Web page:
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Sarajevo: Walking through a War Zone. Part 1 of 7.

Sarajevo: Walking through a War Zone T=shirt.
T-Shirt sponsored by The One World Trust, a Charity established by British Parliamentarians to promote Global Governance.

Twenty-nine years ago I was about to experience the most dangerous part of my walk from San Francisco to Sarajevo to plant a tree for Peace on April 22nd, Earth Day 1995.


Sarajevo had been bombarded and under siege for three years and I was about to enter the city of Mostar and begin my walk along the front lines of the battle.

This is what I wrote in my journal 25 years ago...


From Medjugoria my route took me over the mountains. At the top of the road, I came across the first United Nations checkpoint. A white armored car guarded the checkpoint with UNPROFOR emblazoned on it in big black letters. At the same time, a UN peacekeeper in a blue helmet inspected my 'Blue Card' (UN High Commission For Refugees document). Amazed that I was there he eventually let me through with a warning to be careful where I walked. Mines were everywhere.


Sarajevo: Walking through a War Zone. At UN in Geneva.
Walking to Sarajevo: A visit welcome from the UN in Geneva.

I hiked down the mountain towards the city of Mostar. The sun peeked through the clouds and lit the river in the valley far below. It was beautiful. I could not hear gunfire and the valley appeared peaceful, though I knew that I journeyed ever closer to the hostilities.

The mountain communities I passed were destroyed, deserted and eerie in their silence, and the same vistas that raise my spirits now cause me anxiety over snipers. On the other side of the valley were the front lines.



Sarajevo: Walking through a War Zone situation Map
A Situation Map of the Front Lines I had to navigate through on the last section of my Walk To Sarajevo

The Bosnians are defending the valley from the Serbs attacking from the East. The valley was very green and the earth looked rich. I came to a steep bend, looked down through the trees, and at the foot of the mountains, was Mostar.

Apartment buildings reflected the sun and children played in the streets. Their merriment reached me. I never expected to find so much joy in such a terrible situation.


I continued down the long, winding road until I found myself in a peaceful suburb. It was quiet. I was happy. Zero traffic with streets echoing only the shoes of pedestrians and the sounds of children laughing and playing. The undamaged buildings told me that I was in West Mostar, the Croatian Christian side of the city. I headed towards the city center and asked some policemen to guide me to a hotel (even in war life goes on).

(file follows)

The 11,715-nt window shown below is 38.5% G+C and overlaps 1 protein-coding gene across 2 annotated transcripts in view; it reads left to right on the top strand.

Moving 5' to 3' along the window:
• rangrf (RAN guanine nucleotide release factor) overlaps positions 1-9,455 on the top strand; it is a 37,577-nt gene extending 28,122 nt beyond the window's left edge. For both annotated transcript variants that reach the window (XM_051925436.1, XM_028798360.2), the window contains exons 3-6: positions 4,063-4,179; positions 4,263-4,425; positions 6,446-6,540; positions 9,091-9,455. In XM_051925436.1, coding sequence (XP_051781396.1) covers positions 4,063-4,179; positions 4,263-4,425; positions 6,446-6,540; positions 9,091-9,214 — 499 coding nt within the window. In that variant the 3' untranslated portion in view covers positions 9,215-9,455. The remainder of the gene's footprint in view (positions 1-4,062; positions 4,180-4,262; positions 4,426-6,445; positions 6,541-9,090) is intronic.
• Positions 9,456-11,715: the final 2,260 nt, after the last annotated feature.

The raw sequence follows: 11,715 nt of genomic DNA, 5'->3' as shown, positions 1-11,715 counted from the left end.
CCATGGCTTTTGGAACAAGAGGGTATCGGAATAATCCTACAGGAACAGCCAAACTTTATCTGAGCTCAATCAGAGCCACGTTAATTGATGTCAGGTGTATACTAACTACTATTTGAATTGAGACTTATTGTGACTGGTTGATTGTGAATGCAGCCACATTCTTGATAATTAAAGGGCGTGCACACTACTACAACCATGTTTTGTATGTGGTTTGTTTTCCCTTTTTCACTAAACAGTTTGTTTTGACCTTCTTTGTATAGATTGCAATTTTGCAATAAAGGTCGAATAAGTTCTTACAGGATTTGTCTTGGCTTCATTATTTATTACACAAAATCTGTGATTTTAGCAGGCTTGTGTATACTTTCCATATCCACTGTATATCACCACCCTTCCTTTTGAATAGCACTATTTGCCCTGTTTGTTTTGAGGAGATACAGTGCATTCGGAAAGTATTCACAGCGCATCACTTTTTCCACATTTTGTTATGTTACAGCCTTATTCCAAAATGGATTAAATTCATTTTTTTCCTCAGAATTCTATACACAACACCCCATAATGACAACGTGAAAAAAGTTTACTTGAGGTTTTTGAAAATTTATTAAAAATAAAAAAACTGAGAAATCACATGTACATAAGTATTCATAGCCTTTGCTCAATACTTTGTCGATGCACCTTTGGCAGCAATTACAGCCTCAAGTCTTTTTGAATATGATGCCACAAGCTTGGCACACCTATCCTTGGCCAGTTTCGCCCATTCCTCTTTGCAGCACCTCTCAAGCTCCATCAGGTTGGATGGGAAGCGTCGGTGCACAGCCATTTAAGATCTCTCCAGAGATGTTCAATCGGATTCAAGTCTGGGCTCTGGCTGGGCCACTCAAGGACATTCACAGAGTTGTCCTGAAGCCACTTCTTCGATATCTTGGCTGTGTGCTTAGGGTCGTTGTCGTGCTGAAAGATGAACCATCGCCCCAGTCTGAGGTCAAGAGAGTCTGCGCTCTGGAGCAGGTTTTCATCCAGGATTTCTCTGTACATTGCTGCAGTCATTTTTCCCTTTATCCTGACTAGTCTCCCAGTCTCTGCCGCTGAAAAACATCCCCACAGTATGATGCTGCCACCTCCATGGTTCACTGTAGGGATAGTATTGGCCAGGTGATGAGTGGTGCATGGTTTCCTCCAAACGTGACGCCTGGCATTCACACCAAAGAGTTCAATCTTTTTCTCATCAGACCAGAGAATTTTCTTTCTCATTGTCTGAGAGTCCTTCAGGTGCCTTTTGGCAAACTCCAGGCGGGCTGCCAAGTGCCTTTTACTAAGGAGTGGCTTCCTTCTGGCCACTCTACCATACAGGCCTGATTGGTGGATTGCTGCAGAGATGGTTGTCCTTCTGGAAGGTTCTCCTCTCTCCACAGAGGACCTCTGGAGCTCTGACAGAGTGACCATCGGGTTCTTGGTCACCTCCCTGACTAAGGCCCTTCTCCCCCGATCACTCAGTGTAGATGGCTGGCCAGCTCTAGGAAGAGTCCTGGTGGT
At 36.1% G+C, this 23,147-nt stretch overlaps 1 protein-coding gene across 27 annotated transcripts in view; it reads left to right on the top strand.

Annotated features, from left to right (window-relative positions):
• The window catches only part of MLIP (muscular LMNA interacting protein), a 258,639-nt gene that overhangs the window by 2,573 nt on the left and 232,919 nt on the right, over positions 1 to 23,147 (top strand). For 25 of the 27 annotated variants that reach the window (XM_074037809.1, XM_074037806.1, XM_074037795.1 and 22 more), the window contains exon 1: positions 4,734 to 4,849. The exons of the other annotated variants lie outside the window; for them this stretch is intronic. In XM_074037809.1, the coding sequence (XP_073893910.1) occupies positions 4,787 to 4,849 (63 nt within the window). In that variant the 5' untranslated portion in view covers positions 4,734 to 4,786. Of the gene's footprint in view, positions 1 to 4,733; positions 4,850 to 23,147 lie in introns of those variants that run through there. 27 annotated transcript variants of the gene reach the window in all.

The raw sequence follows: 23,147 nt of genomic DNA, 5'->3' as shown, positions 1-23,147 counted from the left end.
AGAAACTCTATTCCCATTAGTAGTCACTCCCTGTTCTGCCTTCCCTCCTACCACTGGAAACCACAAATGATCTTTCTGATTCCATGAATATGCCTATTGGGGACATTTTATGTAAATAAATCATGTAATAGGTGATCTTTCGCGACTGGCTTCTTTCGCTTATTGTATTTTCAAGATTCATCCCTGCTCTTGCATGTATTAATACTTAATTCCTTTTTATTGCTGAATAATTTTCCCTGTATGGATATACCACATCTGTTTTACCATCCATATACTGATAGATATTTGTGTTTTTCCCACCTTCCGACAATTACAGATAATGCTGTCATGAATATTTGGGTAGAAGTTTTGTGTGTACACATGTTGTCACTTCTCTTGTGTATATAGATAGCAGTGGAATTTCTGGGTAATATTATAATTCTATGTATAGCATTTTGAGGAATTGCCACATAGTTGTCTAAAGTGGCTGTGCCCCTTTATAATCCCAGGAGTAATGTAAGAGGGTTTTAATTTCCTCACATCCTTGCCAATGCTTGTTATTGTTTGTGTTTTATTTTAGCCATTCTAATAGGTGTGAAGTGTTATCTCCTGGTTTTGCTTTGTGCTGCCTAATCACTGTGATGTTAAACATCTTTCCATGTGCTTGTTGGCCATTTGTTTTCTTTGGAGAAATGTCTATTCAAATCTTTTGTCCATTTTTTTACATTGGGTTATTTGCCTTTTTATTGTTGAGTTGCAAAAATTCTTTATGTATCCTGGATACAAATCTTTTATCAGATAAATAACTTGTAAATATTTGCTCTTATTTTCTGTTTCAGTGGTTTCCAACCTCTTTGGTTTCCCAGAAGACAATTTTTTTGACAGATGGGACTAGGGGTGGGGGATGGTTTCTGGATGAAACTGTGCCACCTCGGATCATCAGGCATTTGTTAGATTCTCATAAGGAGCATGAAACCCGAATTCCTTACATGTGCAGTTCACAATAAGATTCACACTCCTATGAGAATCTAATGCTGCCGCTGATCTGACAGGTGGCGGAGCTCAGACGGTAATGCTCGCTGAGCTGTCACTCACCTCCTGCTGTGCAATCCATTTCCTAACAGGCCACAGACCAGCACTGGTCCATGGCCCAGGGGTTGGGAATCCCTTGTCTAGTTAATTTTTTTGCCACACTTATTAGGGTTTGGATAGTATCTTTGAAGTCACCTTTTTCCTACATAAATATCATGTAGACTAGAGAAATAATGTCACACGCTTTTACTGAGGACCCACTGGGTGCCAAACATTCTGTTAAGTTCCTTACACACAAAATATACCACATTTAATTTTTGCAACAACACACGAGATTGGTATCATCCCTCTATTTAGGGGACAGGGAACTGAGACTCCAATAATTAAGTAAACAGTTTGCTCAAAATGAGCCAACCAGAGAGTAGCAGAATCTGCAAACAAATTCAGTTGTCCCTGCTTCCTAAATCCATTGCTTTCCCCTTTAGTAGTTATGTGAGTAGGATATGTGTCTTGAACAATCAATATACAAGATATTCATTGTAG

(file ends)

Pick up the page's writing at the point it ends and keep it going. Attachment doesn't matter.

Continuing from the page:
I was in luck. Twenty meters away was the only hotel in town, an extremely discreet place run by the United Nations. I walked in and was surprised.


It was elegant and in a formal dining room, UN officials dressed in stark white uniforms dined over what looked like a fabulous meal. Seeing this elegance after what I have seen the last few days was so surrealistic. The receptionist explained that there was a room available for only twenty-three dollars. Then she apologized and told me that the hotel only catered to United Nations Officials with prior reservations. I wore jeans, carried a backpack, and had no reservations. Fortunately, I did have a UNHCR Blue Card which I waved around until she condescended to call the Administrator, a polite and friendly British Officer. He waved the formalities and gave me a room.

Sarajevo: Walking through a War Zone. UN Peacekeeper, Mostar
UN Peacekeeper, Mostar

The room was on the fourth floor and very nice and comfortable. Luxury, a miracle, yahoo! I felt safe for the first time in a week. I settled in, opened the window shutters stepped onto the balcony, and was immediately plunged into the horror and reality of war. Apartment buildings lay in ruin. Houses, shops, and schools were obliterated. Entire streets and neighborhoods were devastated, deadly shells of what they once were. No movie could capture my shock at what I saw. Stunned beyond words I realised that I was looking at East Mostar. Bosnia. This is where the Muslims live. And that's where I was about to go. The thought of this was, to say the least, chilling.


Sarajevo: Walking through a War Zone. Part 1 of 7.

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